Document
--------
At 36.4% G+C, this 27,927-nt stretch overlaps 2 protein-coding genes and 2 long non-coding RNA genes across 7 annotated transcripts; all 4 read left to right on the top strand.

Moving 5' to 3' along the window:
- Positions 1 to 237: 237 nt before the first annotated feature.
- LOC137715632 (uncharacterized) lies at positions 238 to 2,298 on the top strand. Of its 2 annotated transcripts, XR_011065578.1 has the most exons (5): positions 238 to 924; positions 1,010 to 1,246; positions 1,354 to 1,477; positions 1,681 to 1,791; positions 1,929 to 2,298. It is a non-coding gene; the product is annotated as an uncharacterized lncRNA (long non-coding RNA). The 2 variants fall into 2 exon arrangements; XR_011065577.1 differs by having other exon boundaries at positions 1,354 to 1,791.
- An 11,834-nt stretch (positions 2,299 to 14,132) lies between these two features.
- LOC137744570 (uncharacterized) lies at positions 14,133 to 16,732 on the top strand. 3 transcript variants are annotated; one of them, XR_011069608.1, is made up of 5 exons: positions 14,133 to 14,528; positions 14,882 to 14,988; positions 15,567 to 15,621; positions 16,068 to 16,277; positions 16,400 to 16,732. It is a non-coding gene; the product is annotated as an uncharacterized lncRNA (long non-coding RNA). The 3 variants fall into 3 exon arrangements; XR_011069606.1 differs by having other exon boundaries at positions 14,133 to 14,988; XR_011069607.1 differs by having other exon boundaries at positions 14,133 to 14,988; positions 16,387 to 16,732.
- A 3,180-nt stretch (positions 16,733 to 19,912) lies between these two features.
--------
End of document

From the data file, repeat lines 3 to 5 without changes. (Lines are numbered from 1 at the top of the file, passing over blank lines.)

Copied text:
- Positions 1 to 237: 237 nt before the first annotated feature.
- LOC137715632 (uncharacterized) lies at positions 238 to 2,298 on the top strand. Of its 2 annotated transcripts, XR_011065578.1 has the most exons (5): positions 238 to 924; positions 1,010 to 1,246; positions 1,354 to 1,477; positions 1,681 to 1,791; positions 1,929 to 2,298. It is a non-coding gene; the product is annotated as an uncharacterized lncRNA (long non-coding RNA). The 2 variants fall into 2 exon arrangements; XR_011065577.1 differs by having other exon boundaries at positions 1,354 to 1,791.
- An 11,834-nt stretch (positions 2,299 to 14,132) lies between these two features.